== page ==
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Prayers, Answers, and Fantasies August 14, 2014

Posted by michaelnjohns in Uncategorized.

Years ago, I prayed for myself and got dramatic “yes” answers.  Direction, family, provision.  I married the best wife in the history of marriage.  People joke about themselves or someone else thinking they are God’s gift to whomever, but no joke, she is a perfect gift straight from God.  I wish I was worthy, but I’m not worthy.  (Thank you, Wayne and Garth.)  All you people who think you have the perfect spouse, I’m sorry to burst your bubble but mine is the best.  On with prayers for direction, I attended seminary and completed a degree.  And on with prayers about family, we have two healthy, reasonably happy, beautiful kids. Those are big “yes” answers from God.  

Recently I’ve prayed for other people and gotten subtle “yes” answers.  I’ve prayed for my kids to be successful in school and in life, and so far, so good.  I’ve prayed for other people to be happy and healthy.  I’m still waiting on a few, but happy, I’ve heard some dramatic, some subtle, but “yes.”  I’ve prayed for people in marriages with difficulty.  And seen, for some, quiet resolutions, restorations, and seen, for some, releases.  A neighbor is on the road back to health, finally feeling good again after a long illness.  A friend has gotten a divorce from a hard-hearted spouse, and then found a new marriage and sounds really happy.  I LOVE that, for my friends and neighbors and my kids.  So I’m going to keep on asking for other people to be blessed by God.

I used to ask for spiritual things – wisdom, fruitfulness, patience, etc.  The cost of wisdom is learning the folly of things, says Ecclesiastes, which was written by the wisest man ever.  And the cost of learning to be patient is having to wait, at a minimum, and learning suffering and trials, according to the New Testament.  No, thank you.  I’m not signing up for more difficulty right now until the present season of difficulty gives way to fairer seas.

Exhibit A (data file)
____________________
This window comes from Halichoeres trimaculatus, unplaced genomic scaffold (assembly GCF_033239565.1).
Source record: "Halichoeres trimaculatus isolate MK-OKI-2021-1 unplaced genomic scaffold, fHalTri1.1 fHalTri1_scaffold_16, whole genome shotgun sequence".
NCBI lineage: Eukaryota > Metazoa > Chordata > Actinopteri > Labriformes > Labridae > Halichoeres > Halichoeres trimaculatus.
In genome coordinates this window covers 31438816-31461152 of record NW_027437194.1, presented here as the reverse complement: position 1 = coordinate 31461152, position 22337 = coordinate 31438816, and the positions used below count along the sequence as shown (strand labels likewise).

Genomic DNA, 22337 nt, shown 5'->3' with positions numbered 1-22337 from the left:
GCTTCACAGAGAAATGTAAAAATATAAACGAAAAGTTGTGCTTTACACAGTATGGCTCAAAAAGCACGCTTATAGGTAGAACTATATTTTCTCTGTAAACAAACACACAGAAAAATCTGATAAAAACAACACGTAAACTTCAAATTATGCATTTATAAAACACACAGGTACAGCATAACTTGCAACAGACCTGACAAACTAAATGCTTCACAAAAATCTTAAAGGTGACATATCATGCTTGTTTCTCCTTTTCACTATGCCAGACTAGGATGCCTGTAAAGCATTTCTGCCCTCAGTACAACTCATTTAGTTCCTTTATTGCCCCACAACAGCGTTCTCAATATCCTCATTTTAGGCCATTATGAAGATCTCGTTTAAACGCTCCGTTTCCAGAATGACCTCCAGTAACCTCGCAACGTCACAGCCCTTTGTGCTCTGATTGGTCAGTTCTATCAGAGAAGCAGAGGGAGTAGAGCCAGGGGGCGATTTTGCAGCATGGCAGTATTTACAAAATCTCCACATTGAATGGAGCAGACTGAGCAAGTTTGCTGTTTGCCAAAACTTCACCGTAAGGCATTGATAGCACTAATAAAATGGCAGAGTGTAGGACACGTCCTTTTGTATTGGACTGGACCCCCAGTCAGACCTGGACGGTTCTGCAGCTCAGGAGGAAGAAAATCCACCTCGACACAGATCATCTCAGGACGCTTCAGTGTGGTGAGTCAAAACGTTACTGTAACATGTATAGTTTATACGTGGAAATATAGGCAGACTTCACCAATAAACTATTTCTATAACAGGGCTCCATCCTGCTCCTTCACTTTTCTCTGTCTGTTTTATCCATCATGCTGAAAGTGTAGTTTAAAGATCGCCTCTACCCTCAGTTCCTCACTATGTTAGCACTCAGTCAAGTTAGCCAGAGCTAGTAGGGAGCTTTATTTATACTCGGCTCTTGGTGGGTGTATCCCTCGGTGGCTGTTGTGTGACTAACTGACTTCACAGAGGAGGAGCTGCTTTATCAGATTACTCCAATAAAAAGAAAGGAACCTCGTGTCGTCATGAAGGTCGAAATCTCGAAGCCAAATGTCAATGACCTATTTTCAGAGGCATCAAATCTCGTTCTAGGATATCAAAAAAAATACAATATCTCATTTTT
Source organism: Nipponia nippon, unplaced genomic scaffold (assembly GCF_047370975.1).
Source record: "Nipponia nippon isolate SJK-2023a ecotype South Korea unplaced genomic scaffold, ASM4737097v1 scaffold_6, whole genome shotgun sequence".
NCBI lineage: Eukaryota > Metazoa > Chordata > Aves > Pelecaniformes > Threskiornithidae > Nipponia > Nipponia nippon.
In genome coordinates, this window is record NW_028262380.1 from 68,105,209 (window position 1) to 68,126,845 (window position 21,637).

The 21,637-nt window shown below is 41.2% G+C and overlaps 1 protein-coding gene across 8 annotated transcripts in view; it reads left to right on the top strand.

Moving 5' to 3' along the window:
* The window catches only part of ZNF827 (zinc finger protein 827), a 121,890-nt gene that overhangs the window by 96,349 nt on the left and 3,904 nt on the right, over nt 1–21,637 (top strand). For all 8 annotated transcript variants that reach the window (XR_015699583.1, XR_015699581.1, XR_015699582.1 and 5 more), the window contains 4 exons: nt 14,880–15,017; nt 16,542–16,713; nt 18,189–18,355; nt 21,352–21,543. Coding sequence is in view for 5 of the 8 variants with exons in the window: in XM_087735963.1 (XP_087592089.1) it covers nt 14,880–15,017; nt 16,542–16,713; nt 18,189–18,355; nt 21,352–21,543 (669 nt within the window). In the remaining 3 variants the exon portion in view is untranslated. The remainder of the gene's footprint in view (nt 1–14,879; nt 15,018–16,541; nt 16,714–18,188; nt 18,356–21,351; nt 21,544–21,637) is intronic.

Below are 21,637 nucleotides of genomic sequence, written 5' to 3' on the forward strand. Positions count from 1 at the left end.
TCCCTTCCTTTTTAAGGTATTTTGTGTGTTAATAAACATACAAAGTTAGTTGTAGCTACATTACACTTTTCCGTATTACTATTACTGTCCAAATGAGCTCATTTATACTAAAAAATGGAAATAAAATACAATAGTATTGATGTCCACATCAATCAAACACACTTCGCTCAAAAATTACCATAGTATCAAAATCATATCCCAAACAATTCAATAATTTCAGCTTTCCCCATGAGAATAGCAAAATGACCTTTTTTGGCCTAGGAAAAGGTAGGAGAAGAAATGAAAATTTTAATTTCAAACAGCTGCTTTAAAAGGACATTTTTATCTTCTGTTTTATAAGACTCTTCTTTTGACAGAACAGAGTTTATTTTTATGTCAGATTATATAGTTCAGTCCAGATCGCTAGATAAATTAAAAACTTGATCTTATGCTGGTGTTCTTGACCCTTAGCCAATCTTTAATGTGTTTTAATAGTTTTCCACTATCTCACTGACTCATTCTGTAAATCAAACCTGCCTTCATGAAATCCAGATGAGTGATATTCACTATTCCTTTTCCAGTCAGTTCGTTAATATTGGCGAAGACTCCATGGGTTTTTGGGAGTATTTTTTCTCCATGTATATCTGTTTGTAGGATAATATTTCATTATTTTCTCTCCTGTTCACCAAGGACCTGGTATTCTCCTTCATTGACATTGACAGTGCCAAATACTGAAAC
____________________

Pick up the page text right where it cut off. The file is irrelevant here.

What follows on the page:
But let me pray for myself?  Those prayers seem to be answered either in reverse, or with a resounding thunder-clapping earth shaking NO!  The font isn’t nearly big enough for how loud the answers have been.  I feel like I’m trapped, so logically, I ask, can I be set free from what’s got me trapped?  Can I have some direction toward a measure of happiness and success?  These seem like reasonable, logical requests.  When last I prayed for more money, I was inadvertently shorted me a day’s pay on a paycheck, but I know God is in control and God was in control of that.  They promise to pay me (but not any extra to compensate for any losses they caused).  The bank charges for overdrafts and they don’t care why the money’s not there.  I prayed in general for my margins to be enlarged, and when I did, my margins shrank.  

Sunday I read the book of Proverbs (it’s only 31 chapters long, one for every day in a long month, no big deal).  Several times I read that chasing after fantasies doesn’t end well, but diligence is supposedly its’ own reward.  In Proverbs 28 one can read:

19 Those who work their land will have abundant food,
but those who chase fantasies will have their fill of poverty.
20 A faithful person will be richly blessed,
but one eager to get rich will not go unpunished.
21 To show partiality is not good—
yet a person will do wrong for a piece of bread.
22 The stingy are eager to get rich
and are unaware that poverty awaits them.

Diligence may very well be its’ own reward, but at the moment the rewards are mostly intangible, which is the current pressing concern.  And I don’t know if I’m “eager to get rich,” so much as I have a fervent desire to be able to pay my debts and bills.  If the fantasy is wrong to want, it should mean the odds of my winning the lottery are extremely highly stacked in the “against” column, and that’s only if I actually buy a ticket.  The lottery is a fantasy, but in theory I have as much chance as anyone else.  Jonah, and other places in the Bible say that God controls the outcome of casting lots.  In the modern vernacular “casting lots” might as well be considered the same as “gambling.”  So I trust Him to make sure the right people win.  My plan is to be diligent with what I have until I win the lottery, and then be diligent with that.  So today, like other days, I got out of bed and I went to work in spite of knowing it won’t cover our expenses and existing debts.  If “eager” is daydreaming of being able to help my extended family and people I know who have bills they can’t pay, then I’m “eager.”  If “chasing” is investing a dollar once in a blue moon, then I’m “chasing.”  I rationalize, some people “invest” $4 and $5 on a coffee drink every day, which, by the way, for a 5 day a week habit comes to $1040-$1300 a year.  So if I “waste” $1 or $2 a month ($12-$24 a year) “chasing a fantasy,” then I’ll repent when I win.